William Shockley, working at Bell Laboratories in Murray Hill, New Jersey in the 1940s, led the team that is widely credited with the invention of the transistor—a device that can conduct large amounts of electricity or practically none at all, by applying a much weaker signaling voltage.
Until the 1940s, transistor technology required the use of vacuum tubes. This wasn’t so bad when designing a radio, for example, which only requires a single transistor to work. But the ENIAC, the first computer ever built, consisted of 18,000 vacuum tubes and took up an entire basement on the campus of the University of Pennsylvania when completed in 1946.
To accomplish such a design, Shockley needed a material that had only a moderate ability to conduct electricity so that this ability could be amplified or reduced to near-zero with relative ease. Clearly, metallic substances would be too conductive and nonmetals not conductive enough. So he built his first transistor out of a metalloid.
Changing Conductivity of Silicon
Let’s consider how we can take an element like silicon, a metalloid that has a relatively poor conductivity, and change that conductivity using other elements from the periodic table.
In its pure state, silicon is actually not terribly conductive; it’s a pretty good resistor, in fact. But we can change that with the addition of just a very small amount of other elements in a process called doping.
If we grab a few atoms of boron, an element that has one less valence electron, and replace a few atoms of silicon with them, we create a situation where there are some gaps; there are some empty spaces that are missing electrons. So, it becomes an electron deficient silicon. It becomes a positive or p-type semiconductor because the gaps allow electrons that are usually confined within the relatively covalent silicon-silicon bonds to move.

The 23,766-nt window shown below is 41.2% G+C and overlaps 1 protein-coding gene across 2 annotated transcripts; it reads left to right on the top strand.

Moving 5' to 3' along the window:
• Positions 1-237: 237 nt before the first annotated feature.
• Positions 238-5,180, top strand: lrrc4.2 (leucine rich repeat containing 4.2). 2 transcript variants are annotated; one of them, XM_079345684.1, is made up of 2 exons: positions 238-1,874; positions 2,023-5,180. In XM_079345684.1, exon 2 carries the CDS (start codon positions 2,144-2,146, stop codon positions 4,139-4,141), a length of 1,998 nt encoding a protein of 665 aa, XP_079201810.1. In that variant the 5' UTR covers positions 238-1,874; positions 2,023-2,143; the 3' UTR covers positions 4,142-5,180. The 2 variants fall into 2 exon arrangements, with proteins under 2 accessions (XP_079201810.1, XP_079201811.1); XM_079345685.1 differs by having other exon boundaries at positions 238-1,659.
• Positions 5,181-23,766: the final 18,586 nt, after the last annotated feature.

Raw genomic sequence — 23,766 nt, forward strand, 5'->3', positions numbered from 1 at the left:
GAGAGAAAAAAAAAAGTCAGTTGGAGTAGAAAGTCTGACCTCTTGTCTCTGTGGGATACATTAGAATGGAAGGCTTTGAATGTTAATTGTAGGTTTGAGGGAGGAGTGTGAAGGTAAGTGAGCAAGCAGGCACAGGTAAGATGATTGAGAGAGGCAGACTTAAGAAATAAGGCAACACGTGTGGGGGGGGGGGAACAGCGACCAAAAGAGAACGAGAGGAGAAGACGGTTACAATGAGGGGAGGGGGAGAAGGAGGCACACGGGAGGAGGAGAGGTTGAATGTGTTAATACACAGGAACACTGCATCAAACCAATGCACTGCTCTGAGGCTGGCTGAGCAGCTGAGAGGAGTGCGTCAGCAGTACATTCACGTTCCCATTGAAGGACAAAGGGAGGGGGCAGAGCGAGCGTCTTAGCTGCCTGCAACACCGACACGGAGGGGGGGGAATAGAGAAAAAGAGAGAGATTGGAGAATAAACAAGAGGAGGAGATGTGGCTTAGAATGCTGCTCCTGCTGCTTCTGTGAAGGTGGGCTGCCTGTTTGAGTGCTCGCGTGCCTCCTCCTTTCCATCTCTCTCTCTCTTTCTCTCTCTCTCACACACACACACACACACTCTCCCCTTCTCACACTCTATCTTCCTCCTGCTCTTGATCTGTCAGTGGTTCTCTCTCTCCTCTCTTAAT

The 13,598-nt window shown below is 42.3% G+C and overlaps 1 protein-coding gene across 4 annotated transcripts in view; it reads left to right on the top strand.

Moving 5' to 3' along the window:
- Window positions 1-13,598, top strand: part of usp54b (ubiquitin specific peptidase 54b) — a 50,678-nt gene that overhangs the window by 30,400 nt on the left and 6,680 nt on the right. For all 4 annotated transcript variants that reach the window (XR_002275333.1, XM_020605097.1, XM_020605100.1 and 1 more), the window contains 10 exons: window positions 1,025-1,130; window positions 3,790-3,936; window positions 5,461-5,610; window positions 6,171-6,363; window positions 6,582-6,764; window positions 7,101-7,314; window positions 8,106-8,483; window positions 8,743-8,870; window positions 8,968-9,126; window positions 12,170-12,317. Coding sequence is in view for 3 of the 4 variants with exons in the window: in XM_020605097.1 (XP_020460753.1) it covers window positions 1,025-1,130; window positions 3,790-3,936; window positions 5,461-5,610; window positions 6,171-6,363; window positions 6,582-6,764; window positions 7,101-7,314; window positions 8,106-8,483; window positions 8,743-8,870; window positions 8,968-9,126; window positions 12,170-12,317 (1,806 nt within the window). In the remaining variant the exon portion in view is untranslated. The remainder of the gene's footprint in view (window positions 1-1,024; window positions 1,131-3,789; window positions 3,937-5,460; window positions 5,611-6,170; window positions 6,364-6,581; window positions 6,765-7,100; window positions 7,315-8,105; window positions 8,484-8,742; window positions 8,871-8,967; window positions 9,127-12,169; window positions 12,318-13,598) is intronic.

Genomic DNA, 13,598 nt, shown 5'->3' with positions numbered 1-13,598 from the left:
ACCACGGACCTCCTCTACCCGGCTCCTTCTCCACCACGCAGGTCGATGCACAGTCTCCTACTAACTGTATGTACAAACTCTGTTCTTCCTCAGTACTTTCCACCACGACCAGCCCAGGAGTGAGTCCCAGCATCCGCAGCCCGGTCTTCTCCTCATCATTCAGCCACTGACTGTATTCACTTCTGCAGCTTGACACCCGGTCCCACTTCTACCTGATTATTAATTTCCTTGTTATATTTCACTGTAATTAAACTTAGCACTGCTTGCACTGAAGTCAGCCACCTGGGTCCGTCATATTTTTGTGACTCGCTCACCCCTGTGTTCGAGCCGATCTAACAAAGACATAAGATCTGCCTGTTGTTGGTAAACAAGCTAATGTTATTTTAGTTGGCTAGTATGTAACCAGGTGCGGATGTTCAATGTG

We can also create semiconductors using elements that are more electron-rich than silicon.
Arsenic is a group 15 element, and so it has five valence electrons. And just as before, when we replace a few of the silicon atoms with arsenic, we have a little bit of arsenic doped into our silicon. In this case, when we apply our voltage, these additional electrons are free to move through the valence band because they’re not confined in covalent bonds between the atoms.
And so, that voltage now generates a current again. So, by doping silicon with either elements from group 13 or 15 adjacent to silicon, we can create conductors based on different types of chemistries.
By carefully doping and stacking N- and P-type semiconductors, engineers can create transistors—devices that can deliver a large current from end-to-end when a small voltage is applied to the middle of the device. Essentially, this creates a switch that can be on or off. Also known as a gated circuit, this produces the ones and zeros that make up the binary language of computers.
Common Questions about Uses of Metalloids in Everyday Life
Pure boron is used as an igniter for rocket fuels. Elemental boron is very difficult to extract and recombines with oxygen quickly, making it highly flammable.
Soda-lime glass expands and contracts significantly when heated to extremes, ultimately weakening the glass and making it prone to cracking or even shattering under stress.
William Shockley led the team that is widely credited with the invention of the transistor.